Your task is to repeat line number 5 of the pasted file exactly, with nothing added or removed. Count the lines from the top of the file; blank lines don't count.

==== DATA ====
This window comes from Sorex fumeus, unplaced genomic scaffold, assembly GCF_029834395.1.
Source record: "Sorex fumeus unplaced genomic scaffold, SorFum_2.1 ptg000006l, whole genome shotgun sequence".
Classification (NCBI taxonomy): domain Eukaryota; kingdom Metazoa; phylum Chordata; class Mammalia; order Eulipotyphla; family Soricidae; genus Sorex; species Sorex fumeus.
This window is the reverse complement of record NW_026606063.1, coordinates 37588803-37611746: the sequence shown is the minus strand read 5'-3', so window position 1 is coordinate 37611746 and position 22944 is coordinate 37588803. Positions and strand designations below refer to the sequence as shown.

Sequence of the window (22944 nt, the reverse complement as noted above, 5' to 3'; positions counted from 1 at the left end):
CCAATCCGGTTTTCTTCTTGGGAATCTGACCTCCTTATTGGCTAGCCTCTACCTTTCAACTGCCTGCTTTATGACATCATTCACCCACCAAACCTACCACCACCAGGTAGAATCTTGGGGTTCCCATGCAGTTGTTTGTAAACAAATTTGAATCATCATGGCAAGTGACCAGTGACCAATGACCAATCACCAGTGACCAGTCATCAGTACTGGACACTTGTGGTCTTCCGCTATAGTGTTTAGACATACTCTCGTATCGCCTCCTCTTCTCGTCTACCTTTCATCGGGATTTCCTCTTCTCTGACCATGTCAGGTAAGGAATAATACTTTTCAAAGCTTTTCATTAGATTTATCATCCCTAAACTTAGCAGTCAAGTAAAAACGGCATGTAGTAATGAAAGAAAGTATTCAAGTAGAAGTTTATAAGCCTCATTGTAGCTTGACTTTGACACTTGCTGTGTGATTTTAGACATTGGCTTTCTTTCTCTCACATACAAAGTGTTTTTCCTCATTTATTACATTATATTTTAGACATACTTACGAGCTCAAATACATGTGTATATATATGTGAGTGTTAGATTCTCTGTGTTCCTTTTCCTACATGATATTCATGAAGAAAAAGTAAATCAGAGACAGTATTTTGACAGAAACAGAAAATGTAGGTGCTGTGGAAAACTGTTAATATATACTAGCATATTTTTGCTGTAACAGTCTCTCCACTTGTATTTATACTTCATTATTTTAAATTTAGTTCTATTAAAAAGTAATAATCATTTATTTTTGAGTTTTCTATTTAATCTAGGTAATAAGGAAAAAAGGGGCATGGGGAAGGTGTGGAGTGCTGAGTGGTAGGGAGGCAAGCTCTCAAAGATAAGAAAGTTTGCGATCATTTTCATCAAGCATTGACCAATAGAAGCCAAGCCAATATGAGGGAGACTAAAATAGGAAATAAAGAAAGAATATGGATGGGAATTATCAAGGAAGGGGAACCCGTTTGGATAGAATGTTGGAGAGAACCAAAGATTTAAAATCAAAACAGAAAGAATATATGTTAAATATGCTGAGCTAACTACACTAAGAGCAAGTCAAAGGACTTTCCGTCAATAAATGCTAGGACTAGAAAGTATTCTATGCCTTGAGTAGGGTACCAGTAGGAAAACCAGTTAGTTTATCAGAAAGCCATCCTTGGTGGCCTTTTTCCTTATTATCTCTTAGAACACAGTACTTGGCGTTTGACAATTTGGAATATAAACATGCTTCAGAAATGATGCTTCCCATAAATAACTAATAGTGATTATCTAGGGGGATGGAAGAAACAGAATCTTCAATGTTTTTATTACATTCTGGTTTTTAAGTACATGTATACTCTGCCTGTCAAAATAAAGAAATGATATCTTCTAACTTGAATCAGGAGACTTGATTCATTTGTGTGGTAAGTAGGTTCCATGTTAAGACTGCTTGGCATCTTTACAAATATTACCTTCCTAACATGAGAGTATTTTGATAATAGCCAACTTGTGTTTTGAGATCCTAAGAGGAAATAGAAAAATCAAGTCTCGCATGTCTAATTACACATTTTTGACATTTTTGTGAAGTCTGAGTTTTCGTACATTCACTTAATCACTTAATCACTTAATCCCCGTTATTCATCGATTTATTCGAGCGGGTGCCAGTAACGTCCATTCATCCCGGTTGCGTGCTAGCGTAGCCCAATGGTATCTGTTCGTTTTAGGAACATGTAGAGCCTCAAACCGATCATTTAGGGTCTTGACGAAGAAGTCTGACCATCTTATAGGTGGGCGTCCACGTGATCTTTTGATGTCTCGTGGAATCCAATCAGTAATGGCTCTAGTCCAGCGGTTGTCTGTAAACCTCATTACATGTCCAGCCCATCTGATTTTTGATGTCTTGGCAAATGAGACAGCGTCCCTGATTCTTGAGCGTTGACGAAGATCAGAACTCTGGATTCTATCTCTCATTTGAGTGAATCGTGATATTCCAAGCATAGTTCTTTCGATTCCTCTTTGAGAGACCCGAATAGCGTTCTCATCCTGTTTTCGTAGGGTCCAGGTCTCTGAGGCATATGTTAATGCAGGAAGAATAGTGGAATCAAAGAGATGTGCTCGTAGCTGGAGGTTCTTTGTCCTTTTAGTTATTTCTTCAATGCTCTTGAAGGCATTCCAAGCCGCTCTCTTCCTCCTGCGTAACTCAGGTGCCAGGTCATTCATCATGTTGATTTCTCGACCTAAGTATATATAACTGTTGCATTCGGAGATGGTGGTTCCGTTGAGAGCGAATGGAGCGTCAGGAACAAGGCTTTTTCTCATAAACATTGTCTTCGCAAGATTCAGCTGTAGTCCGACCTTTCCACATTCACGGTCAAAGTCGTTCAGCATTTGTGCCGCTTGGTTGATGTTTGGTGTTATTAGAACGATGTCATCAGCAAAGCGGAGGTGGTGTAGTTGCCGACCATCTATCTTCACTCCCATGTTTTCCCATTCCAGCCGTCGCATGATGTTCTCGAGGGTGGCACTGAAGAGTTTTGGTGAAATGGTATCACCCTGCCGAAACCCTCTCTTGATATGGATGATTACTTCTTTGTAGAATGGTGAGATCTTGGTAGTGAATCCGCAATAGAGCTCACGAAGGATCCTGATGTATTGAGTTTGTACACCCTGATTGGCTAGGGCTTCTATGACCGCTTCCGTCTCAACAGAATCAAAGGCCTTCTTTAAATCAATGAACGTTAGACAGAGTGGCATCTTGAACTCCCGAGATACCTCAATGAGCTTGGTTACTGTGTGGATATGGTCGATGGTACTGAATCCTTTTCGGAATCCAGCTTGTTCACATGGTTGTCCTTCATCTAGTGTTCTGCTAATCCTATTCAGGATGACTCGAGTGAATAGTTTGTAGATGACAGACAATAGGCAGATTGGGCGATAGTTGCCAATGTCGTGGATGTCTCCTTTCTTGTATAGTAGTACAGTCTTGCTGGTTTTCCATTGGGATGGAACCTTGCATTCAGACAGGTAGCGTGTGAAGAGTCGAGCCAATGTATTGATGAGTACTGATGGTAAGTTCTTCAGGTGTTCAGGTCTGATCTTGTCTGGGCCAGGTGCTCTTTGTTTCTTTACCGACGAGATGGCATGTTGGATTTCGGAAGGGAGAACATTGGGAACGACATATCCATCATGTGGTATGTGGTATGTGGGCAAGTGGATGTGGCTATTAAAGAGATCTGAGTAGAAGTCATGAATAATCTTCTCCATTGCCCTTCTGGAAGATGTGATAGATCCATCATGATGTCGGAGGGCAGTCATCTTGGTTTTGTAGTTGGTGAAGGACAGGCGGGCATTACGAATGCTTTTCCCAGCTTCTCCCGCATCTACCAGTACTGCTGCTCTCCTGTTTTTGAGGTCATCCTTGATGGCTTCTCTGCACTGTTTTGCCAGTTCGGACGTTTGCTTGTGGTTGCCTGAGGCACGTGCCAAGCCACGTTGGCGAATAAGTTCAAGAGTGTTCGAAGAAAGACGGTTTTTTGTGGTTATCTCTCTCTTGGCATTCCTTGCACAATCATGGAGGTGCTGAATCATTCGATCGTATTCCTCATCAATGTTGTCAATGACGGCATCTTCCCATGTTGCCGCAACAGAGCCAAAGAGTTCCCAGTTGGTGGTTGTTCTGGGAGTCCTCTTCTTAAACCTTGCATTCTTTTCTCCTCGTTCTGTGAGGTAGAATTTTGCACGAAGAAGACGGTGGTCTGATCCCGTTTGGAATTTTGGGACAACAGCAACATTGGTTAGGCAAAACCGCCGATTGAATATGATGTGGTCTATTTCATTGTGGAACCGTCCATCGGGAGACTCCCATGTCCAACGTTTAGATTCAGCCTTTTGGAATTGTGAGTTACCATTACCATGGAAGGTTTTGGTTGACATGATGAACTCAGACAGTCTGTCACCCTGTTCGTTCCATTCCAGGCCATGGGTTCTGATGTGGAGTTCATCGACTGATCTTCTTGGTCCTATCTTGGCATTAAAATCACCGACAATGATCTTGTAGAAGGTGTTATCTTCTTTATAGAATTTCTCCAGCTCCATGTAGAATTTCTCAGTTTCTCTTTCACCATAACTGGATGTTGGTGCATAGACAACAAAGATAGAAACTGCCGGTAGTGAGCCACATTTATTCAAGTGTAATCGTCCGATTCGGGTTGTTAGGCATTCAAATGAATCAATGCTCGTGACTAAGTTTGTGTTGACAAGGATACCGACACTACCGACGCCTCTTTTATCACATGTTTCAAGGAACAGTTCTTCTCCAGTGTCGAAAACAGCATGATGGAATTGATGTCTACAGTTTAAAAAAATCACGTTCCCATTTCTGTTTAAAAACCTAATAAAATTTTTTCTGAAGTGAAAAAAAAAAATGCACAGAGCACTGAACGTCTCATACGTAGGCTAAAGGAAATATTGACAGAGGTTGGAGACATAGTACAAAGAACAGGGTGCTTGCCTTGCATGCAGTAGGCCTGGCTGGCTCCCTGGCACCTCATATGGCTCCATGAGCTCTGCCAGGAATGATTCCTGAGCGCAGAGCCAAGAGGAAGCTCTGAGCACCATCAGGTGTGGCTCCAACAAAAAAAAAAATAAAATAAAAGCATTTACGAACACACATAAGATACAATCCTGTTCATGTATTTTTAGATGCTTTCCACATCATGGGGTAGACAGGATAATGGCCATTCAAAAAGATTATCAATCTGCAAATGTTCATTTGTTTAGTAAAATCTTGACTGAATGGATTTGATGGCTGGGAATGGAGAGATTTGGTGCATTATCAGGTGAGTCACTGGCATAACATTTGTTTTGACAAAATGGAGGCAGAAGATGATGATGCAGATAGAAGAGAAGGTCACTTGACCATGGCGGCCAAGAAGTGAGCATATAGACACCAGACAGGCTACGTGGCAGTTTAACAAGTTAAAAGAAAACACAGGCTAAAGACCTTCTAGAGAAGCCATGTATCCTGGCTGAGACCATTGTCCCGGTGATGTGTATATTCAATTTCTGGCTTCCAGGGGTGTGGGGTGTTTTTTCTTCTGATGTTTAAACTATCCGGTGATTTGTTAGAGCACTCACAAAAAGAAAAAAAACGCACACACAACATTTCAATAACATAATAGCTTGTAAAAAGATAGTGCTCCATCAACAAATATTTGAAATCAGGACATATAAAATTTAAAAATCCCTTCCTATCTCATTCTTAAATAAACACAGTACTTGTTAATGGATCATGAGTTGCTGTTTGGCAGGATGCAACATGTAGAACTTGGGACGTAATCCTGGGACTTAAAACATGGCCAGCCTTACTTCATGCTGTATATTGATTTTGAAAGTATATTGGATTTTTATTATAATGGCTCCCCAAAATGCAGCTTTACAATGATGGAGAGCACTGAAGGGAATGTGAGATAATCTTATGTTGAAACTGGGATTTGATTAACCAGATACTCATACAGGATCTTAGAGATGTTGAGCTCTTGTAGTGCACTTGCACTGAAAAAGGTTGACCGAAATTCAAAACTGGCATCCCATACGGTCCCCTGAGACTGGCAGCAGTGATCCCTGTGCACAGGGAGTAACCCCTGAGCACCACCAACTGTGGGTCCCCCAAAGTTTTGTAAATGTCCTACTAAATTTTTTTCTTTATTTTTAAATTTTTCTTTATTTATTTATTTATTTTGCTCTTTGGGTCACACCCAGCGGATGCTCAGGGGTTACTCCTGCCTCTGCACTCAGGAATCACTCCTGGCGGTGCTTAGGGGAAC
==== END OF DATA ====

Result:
Sequence of the window (22944 nt, the reverse complement as noted above, 5' to 3'; positions counted from 1 at the left end):